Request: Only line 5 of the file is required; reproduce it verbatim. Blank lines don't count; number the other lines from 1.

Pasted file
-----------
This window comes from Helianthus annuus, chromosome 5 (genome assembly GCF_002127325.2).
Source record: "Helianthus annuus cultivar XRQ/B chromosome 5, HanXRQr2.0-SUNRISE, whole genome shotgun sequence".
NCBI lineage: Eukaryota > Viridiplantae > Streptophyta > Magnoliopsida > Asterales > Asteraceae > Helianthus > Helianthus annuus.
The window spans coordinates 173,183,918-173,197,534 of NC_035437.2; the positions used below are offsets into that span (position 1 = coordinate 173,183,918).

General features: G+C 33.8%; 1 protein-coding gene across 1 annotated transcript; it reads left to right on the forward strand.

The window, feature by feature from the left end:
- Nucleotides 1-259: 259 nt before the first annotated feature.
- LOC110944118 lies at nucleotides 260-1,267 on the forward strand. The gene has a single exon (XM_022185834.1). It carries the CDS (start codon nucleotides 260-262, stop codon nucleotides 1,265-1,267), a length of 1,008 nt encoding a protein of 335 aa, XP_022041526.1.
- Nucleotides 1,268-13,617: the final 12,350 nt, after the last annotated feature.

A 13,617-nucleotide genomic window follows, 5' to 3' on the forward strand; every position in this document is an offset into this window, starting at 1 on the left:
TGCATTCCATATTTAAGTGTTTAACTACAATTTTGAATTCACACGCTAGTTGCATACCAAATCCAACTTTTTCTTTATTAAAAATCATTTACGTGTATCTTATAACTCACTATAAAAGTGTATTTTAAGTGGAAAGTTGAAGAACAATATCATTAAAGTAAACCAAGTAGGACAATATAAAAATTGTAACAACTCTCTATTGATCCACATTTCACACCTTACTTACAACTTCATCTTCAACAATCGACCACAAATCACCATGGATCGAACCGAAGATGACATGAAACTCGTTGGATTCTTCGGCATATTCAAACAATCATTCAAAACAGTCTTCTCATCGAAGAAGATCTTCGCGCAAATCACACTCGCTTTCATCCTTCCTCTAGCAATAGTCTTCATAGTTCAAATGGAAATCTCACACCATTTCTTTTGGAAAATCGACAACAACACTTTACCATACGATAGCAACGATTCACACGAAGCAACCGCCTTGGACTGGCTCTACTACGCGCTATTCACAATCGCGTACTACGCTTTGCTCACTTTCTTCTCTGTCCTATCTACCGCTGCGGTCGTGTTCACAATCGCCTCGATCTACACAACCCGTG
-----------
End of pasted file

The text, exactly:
General features: G+C 33.8%; 1 protein-coding gene across 1 annotated transcript; it reads left to right on the forward strand.